In Hong Kong’s chief executive race, potential backers wait for Beijing’s nod
Pro-establishment figures remember embarrassment of 2012 and hold tongues for now, as pan-democrats also wait and see
Carrie Lam Cheng Yuet-ngor’s resignation on Thursday will not mean Beijing-friendly politicians will turn into cheerleaders in the coming weeks. And their pro-democracy opponents are also likely to hide their political pom-poms until Beijing clearly signals how it wants the March poll to turn out.
Many pro-Beijingers still vividly remember the painful 2012 election. Back then, they were quick to publicly endorse Henry Tang Ying-yen,who was seen as Beijing’s choice for the chief executive post. But many eventually made a U-turn after Tang found himself mired in a flurry of scandals, losing Beijing’s trust and subsequently the top job to underdog Leung Chun-ying.
“I don’t think the pro-establishment figures would openly endorse any aspirants at the early stage this time,” said lawmaker Dr Priscilla Leung Mei-fun of the Beijing-friendly Business and Professionals Alliance.
“What happened five years ago was too embarrassing.”
Her sentiments were shared by several businessmen, who had refrained from openly backing the current underdog Financial Secretary John Tsang Chun-wah, whose resignation remained up in the air as the central government had yet to approve it, a month after he submitted it.
“We want someone who is familiar with finance and economics to be our next leader,” said a pro-establishment businessman who preferred not to be named. “But it seems to be a bad idea to publicly support Tsang after so many sources from the central government suggesting he is a no-go.”
Veteran lawmaker Wong Kwok-kin, of the Beijing-friendly Federation of Trade Unions, said his group would definitely not hand their nominations to Lam “automatically” even though the messages he had received from Beijing were clear that the outgoing chief secretary was the favoured candidate.
“We still need to meet and exchange views with all aspirants on different policies before deciding whom to nominate,” Wong said.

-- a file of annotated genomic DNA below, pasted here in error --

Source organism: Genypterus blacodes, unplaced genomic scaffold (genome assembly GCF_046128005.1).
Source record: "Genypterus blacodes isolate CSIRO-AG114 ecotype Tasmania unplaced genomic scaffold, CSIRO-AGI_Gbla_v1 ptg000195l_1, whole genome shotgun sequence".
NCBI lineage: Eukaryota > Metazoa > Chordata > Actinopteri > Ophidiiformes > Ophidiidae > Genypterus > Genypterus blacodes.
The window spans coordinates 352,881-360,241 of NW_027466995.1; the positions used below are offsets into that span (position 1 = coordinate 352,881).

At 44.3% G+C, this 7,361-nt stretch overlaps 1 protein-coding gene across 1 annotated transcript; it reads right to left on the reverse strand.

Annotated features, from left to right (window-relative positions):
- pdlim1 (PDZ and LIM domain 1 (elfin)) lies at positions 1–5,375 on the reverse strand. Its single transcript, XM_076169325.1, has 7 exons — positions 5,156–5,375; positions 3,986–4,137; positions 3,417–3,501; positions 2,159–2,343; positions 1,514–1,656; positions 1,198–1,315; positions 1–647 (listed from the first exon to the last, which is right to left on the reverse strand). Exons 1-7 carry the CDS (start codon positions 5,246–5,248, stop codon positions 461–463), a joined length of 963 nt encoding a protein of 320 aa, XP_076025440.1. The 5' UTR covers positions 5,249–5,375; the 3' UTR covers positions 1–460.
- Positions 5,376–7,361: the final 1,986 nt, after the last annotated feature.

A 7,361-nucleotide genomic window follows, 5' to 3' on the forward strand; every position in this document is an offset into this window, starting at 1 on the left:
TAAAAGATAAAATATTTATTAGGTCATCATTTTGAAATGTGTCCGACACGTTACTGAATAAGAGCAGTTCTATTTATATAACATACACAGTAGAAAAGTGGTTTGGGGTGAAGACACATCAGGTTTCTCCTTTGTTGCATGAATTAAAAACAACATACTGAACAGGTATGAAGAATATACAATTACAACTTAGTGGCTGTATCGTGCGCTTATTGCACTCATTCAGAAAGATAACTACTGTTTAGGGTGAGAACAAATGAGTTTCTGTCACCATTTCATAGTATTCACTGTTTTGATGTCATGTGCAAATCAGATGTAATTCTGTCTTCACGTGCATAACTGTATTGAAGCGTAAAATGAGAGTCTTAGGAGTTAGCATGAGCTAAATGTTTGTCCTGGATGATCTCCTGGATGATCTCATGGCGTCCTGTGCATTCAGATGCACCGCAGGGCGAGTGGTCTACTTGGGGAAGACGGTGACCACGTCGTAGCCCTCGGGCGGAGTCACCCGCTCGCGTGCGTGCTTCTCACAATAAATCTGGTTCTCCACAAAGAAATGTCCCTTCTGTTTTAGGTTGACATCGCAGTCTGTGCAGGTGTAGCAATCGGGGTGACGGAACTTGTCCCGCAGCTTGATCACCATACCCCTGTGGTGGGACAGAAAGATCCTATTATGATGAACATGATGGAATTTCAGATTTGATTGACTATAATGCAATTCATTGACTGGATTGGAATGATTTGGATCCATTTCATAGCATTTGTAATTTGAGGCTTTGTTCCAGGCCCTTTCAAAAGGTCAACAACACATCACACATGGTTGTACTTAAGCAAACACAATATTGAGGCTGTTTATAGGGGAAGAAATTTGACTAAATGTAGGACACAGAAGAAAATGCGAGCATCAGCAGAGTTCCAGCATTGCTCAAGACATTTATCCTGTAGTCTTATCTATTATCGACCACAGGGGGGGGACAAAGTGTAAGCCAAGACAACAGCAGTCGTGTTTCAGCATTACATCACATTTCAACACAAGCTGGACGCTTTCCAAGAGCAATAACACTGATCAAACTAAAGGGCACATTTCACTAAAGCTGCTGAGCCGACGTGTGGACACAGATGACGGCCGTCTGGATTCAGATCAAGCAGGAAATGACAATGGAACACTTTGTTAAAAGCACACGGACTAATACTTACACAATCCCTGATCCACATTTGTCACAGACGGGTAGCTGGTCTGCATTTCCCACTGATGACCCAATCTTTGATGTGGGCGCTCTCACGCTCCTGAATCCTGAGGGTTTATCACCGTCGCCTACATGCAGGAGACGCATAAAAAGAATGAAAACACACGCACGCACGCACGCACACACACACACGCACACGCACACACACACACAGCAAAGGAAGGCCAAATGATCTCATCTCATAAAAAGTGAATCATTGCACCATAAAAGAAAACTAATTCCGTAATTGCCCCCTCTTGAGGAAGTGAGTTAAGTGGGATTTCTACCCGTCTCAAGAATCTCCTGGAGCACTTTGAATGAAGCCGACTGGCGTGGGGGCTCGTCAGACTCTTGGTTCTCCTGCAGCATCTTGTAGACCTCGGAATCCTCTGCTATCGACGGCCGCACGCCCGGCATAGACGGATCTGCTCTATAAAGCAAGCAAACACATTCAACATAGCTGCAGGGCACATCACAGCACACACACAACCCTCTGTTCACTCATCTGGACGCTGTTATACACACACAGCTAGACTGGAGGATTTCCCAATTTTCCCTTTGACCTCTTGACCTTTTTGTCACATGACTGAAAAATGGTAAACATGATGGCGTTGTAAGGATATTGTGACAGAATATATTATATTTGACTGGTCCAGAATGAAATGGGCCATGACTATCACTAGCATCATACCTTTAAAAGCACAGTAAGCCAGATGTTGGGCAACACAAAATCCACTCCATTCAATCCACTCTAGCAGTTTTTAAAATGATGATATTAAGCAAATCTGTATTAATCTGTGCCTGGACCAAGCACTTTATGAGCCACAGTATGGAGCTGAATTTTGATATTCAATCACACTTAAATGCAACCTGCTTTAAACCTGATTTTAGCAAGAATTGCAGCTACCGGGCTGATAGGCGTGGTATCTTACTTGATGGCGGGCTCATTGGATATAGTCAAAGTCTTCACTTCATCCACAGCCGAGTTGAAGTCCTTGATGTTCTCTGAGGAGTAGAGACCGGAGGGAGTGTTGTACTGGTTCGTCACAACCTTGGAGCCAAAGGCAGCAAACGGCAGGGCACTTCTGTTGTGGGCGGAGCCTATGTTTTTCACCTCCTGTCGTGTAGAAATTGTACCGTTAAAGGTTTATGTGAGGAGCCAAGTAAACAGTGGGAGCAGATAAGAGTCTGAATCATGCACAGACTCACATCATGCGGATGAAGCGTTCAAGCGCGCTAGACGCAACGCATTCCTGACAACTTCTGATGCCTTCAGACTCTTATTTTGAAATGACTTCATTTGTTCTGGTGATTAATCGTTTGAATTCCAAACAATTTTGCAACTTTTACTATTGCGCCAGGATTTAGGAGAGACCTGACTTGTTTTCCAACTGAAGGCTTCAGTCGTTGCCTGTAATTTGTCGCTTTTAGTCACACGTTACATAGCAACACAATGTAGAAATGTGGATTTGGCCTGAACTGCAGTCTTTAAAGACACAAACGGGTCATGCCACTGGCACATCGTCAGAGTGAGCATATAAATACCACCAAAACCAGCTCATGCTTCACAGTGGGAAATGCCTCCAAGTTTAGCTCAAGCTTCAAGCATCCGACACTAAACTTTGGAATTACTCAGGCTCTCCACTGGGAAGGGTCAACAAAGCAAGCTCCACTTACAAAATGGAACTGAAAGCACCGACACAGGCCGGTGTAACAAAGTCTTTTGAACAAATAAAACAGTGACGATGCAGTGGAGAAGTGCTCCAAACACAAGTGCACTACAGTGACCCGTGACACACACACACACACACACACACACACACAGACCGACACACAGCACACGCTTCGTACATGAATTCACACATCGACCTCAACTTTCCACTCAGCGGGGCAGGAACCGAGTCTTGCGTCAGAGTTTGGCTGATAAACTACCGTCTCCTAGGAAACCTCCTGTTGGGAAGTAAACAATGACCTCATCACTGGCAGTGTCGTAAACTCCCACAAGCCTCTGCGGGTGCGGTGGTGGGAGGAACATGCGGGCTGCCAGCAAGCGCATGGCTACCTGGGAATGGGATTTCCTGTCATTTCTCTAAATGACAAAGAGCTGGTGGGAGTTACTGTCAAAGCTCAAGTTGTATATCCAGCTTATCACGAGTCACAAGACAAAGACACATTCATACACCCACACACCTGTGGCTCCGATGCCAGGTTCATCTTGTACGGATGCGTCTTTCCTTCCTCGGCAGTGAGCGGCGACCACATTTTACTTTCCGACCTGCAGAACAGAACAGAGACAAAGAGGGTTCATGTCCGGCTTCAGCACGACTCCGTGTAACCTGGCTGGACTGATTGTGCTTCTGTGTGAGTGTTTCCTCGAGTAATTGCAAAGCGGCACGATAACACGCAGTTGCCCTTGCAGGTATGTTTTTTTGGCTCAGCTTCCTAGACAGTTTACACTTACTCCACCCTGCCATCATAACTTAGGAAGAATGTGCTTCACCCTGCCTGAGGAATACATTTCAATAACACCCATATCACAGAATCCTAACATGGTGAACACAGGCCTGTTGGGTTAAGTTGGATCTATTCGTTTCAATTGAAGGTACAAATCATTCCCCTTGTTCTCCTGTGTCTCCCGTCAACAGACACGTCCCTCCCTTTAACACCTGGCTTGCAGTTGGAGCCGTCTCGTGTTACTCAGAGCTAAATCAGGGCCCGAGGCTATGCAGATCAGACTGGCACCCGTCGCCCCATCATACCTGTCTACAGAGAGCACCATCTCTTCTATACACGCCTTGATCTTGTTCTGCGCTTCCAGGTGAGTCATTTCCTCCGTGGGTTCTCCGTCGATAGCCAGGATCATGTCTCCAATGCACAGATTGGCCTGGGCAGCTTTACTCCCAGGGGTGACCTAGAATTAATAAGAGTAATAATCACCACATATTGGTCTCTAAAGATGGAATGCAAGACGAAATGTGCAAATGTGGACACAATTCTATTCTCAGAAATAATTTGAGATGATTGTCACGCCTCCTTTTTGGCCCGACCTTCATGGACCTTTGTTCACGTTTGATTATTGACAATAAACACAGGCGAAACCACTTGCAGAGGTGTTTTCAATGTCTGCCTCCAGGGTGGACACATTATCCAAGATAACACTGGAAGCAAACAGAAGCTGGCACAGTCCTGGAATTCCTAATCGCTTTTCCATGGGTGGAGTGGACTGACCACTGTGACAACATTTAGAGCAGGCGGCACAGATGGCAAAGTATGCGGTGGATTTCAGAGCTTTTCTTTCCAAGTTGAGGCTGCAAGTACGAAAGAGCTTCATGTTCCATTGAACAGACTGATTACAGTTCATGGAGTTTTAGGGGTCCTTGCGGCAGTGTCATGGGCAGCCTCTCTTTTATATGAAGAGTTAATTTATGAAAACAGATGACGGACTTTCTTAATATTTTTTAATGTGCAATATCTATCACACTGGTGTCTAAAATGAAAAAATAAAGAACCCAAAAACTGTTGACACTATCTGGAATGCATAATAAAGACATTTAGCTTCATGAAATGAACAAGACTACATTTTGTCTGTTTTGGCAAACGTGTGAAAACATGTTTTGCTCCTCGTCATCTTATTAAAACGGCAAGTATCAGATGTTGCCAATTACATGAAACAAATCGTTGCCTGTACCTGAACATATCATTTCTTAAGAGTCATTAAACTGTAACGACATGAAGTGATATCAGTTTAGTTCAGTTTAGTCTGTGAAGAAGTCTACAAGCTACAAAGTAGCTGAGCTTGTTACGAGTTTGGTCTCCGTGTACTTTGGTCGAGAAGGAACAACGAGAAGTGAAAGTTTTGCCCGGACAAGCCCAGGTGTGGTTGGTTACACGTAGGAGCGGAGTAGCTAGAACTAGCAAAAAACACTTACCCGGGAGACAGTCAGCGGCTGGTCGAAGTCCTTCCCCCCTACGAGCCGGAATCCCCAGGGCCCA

The pro-establishment bloc was not the only one awaiting Beijing’s clear signal. Pan-democrats also appeared to be assessing how to maximise the impact of the 326 votes they earned in the 1,194-member election committee that will pick the city’s next leader.
“Long Hair” Leung Kwok-hung, who had opposed any “small-circle election”, shocked many by declaring he might consider running for the top job in an apparent bid to stop his allies being “kingmakers”.
Occupy Central co-founder Benny Tai Yiu-ting has proposed a “public nomination plan”, asking the pan-democrat voters to nominate the aspirant who could secure at least 50,000 signatures from Hongkongers.
The pro-democracy bloc sent Civic Party’s Alan Leong Kah-kit and Democrat Albert Ho Chun-yan to run for the top job in 2007 and 2012 respectively to force other candidates to answer questions on the city’s democratic progress at election forums.
But this year some hoped they could vote strategically to block another hardliner from winning the city’s top job. Lawmaker Charles Mok, representing the information technology sector, said his camp might only decide on its next move – especially on whether to field anyone – when all other players had shown their hand.
“If eventually only two people managed to get in the race –say Lam and Regina Ip Lau Suk-yee – of course the pan-democrats could send their own representative to run,” Mok said. If the duelling was between these two hardliners, voters would not have a real choice, he said.
“But many voters we approached so far still hope to make an impact with their votes,” he added.
Ip, a New People’s Party legislator, had caused a stir when she promised to revive the legislation of the national security bill if she were elected.
Accountancy sector lawmaker Kenneth Leung, Mok’s colleague in the Professionals Guild, said their approach was to make the election more competitive so Hongkongers could pick “a more acceptable” leader via the committee.
Stopping short of nominating Tsang or another aspirant seen as a liberal, retired judge Woo Kwok-hing, Leung said he would consider nominating the candidate whose manifesto was aligned to the key demands of pan-democrats, which include genuine universal suffrage.
“I understand that not everyone in the camp would like to nominate [pro-establishment] candidates, and I respect that,” he said. “But I hope we could all use our votes flexibly to achieve the goal and make a difference.”